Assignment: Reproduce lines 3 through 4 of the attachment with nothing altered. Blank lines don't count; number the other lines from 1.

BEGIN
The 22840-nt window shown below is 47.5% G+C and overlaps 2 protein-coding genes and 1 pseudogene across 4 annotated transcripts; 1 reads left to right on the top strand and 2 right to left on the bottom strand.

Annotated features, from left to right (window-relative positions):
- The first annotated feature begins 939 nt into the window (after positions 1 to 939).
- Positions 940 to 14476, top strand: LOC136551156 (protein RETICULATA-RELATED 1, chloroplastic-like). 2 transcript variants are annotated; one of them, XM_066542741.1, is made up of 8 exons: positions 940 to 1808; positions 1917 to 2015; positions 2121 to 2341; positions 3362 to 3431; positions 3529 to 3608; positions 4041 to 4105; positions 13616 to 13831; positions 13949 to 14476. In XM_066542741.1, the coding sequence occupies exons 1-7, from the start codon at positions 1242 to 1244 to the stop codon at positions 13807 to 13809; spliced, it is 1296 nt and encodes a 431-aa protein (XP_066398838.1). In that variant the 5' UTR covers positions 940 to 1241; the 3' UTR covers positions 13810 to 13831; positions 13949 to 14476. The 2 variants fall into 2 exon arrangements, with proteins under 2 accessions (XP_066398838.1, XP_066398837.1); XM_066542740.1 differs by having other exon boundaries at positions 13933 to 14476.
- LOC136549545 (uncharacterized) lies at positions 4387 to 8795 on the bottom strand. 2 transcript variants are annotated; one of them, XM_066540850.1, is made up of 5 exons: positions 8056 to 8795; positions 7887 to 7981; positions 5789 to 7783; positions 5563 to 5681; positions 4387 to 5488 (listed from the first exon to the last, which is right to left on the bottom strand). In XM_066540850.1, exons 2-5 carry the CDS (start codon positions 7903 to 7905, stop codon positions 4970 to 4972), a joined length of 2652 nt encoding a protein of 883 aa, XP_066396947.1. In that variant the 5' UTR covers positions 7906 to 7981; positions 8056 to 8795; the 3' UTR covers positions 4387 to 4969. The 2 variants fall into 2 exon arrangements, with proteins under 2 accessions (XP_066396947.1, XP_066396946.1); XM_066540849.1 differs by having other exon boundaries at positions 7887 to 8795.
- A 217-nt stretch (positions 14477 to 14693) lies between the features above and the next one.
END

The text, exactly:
- The first annotated feature begins 939 nt into the window (after positions 1 to 939).
- Positions 940 to 14476, top strand: LOC136551156 (protein RETICULATA-RELATED 1, chloroplastic-like). 2 transcript variants are annotated; one of them, XM_066542741.1, is made up of 8 exons: positions 940 to 1808; positions 1917 to 2015; positions 2121 to 2341; positions 3362 to 3431; positions 3529 to 3608; positions 4041 to 4105; positions 13616 to 13831; positions 13949 to 14476. In XM_066542741.1, the coding sequence occupies exons 1-7, from the start codon at positions 1242 to 1244 to the stop codon at positions 13807 to 13809; spliced, it is 1296 nt and encodes a 431-aa protein (XP_066398838.1). In that variant the 5' UTR covers positions 940 to 1241; the 3' UTR covers positions 13810 to 13831; positions 13949 to 14476. The 2 variants fall into 2 exon arrangements, with proteins under 2 accessions (XP_066398838.1, XP_066398837.1); XM_066542740.1 differs by having other exon boundaries at positions 13933 to 14476.